FORMER KEYNOTE SPEAKERS and Instructors
Mark van der Laan, PhD, University of California, Berkeley, Keynote Speaker 2019.
Training scholarships are available for the Causal Mediation Training.
COVID-19 Update: The Causal Mediation Analysis Training will no longer take place in person due to the COVID-19 pandemic. The Training will instead be a live-stream, remote training that takes place over live, online video on August 12-14, 2020 from 10am EDT - 5pm EDT. Please note this training is not a self-paced, pre-recorded online training.
This training provided really comprehensive instruction on causal mediation, which was enhanced by the hands-on lab. Overall, I felt like the gained the tools to implement causal mediation techniques in my own work. - Faculty member at University of Washington School of Public Health, 2019
Both instructors did a great job in pacing the material and explaining starting from the foundation. There were also some great examples that were being explored. - Kaylee H., Statistician at Weill Cornell Medicine, 2019
The format of the training with theory on Day 1, and practicum on day 2-3 afternoon was great; very useful for adult learning. The instructors were very patient with the wide range of skill levels of the trainees balancing the depth of teaching with the assistance in basic skills. - Vidhu T., Assistant Professor at Columbia University, 2019
The workshop was informative, the lecturers were knowledgeable and the hands-on component (lab) facilitated application of theoretical principles to techniques. - Lillian P, Postdoctoral research fellow at Columbia University, 2019
This was a highly useful, immediately applicable training led by excellent instructors. They provided an effective overview of underlying concepts (counterfactuals, directed acyclic graphs, marginal structural models), and in-depth instruction on various methods for assessing mediation, as well as opportunities to practice applying these methods using multiple statistical software programs. - Sarah L., Epidemiologist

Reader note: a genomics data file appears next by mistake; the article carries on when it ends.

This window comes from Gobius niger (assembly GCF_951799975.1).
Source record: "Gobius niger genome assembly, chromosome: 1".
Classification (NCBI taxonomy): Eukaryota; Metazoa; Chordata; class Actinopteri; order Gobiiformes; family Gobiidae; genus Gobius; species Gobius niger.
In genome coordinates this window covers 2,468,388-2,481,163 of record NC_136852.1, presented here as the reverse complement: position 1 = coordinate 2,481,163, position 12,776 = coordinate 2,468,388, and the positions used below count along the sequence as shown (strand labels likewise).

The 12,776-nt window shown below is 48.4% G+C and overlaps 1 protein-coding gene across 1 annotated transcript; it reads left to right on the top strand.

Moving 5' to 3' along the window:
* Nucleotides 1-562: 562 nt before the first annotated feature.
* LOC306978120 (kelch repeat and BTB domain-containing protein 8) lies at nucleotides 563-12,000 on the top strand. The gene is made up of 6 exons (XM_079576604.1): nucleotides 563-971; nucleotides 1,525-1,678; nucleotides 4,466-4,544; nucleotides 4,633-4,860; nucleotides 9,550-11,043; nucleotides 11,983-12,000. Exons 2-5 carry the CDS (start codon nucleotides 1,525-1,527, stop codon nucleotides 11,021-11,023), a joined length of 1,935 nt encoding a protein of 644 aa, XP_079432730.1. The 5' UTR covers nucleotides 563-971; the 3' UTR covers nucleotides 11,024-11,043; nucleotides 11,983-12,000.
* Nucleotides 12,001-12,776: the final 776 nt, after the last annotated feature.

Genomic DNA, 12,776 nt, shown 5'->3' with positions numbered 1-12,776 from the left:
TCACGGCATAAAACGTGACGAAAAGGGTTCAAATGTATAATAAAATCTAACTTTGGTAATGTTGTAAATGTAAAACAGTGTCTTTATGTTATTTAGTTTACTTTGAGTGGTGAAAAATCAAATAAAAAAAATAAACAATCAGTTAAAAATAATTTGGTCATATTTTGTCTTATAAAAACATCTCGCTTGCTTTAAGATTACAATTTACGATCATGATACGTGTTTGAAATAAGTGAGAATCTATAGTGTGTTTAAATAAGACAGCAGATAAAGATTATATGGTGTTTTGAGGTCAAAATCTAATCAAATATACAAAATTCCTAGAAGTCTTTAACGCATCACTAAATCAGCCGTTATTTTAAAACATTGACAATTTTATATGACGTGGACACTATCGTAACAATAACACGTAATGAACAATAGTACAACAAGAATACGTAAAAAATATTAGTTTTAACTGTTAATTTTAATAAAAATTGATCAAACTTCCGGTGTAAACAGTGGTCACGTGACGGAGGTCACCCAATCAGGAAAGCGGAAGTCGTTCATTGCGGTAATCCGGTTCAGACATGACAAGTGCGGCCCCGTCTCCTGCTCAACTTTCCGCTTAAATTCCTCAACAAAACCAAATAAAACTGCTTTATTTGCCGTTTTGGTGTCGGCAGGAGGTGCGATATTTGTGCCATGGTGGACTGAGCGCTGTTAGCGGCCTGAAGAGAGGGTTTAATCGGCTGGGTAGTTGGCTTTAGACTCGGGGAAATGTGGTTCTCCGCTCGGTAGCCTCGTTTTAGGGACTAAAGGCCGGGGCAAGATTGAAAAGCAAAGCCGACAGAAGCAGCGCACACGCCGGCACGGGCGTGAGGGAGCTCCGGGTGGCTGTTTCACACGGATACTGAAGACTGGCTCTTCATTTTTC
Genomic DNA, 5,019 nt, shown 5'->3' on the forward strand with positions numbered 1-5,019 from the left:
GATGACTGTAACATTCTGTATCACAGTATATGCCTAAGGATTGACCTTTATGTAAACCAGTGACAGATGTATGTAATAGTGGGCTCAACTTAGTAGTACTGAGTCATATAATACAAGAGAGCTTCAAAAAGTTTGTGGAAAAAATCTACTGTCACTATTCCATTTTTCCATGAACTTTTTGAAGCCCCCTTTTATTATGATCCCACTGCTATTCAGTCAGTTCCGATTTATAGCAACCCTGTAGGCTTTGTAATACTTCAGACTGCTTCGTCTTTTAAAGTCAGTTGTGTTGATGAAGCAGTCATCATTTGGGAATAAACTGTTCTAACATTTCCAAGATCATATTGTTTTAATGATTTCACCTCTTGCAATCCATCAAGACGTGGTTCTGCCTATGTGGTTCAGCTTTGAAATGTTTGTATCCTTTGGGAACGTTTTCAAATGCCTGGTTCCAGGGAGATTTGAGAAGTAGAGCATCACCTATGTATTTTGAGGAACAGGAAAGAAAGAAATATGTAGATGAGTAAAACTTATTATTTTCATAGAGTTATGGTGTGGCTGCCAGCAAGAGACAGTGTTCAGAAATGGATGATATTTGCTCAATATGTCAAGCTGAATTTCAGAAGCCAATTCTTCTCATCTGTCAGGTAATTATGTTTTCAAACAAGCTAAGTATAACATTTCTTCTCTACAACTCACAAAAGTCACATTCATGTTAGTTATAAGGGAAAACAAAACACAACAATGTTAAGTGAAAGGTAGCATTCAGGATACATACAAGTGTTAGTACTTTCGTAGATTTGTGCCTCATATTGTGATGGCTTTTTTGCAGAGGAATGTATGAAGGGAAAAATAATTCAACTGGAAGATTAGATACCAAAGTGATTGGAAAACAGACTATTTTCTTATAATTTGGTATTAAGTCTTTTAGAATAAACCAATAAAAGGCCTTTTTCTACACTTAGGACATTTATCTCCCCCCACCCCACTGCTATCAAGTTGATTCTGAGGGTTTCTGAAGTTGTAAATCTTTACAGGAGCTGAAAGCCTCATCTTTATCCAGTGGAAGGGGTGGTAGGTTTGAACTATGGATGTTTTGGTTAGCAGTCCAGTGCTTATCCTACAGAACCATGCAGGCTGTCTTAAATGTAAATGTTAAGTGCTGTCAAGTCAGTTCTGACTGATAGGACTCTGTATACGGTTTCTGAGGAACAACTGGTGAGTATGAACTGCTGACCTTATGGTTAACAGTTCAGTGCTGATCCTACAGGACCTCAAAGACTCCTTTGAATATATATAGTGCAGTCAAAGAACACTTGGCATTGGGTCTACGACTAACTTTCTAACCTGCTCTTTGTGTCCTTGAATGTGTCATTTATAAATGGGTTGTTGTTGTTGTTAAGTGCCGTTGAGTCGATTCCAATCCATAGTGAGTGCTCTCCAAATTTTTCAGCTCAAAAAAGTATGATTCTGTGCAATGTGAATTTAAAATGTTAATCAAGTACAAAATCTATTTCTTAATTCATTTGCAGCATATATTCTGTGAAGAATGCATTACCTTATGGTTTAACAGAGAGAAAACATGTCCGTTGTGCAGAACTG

COVID-19 Update: With the training being offered virtually instead of in-person, we are passing along any and all costs saved to attendees.
|Early-Bird Rate (through
||Regular Rate (
|Faculty/Academic Staff/Non-Profit Organizations||10%|
*Columbia Discount: This discount is valid for any active student, postdoc, staff, or faculty at Columbia University. To access Columbia discount, email firstname.lastname@example.org for instructions and specify if you are paying by credit card, or internal transfer within Columbia.
Invoice Payment and Group Registrations: If you would prefer to pay by invoice/check, or would like to pay for a group of registrants, please email Columbia.CMA@gmail.com with details.
Registration Fee: Fee includes course material, breakfast, lunch, and refreshment breaks. Course material will be available to all students after the workshop. Lodging and transportation are not included.
Cancellations: For summer 2020, no administrative fees will be assessed due to the evolving COVID-19 situation. Cancellation notices must be received via email at least 14 days prior to the workshop start date in order to receive a full refund. Please email your cancellation notice to Columbia.CMA@gmail.com. Due to workshop capacity and preparation, we regret that we are unable to refund registration fees for cancellations after these dates, unless a new COVID-19 restriction is implemented that impedes virtual attendance, in which case any registration cancellation <14 days prior to a training related to COVID-19 restriction beyond your control (institutional policy, shift in work responsibilities, etc.) will be fully refunded and no administrative fee will be assessed. Because of the significant resources required to develop these trainings, you will be asked to submit supporting documentation (e.g. employer email notice, local regulations, etc.) for any COVID-19 related cancellation <14 days before a given training.
If you are unable to attend the training, we encourage you to send a substitute within the same registration category. Please inform us of the substitute via email at least one week prior to the training to include them on attendee communications, updated registration forms, and materials. Should the substitute fall within a different registration category your credit card will be credited/charged respectively. Please email substitute inquiries to Columbia.CMA@gmail.com. In the event Columbia must cancel the event, your registration fee will be fully refunded.
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Questions? Email the CMA team at Columbia.CMA@gmail.com
The Causal Mediation Analysis Training is hosted by Columbia University's SHARP Program in the Mailman School of Public Health.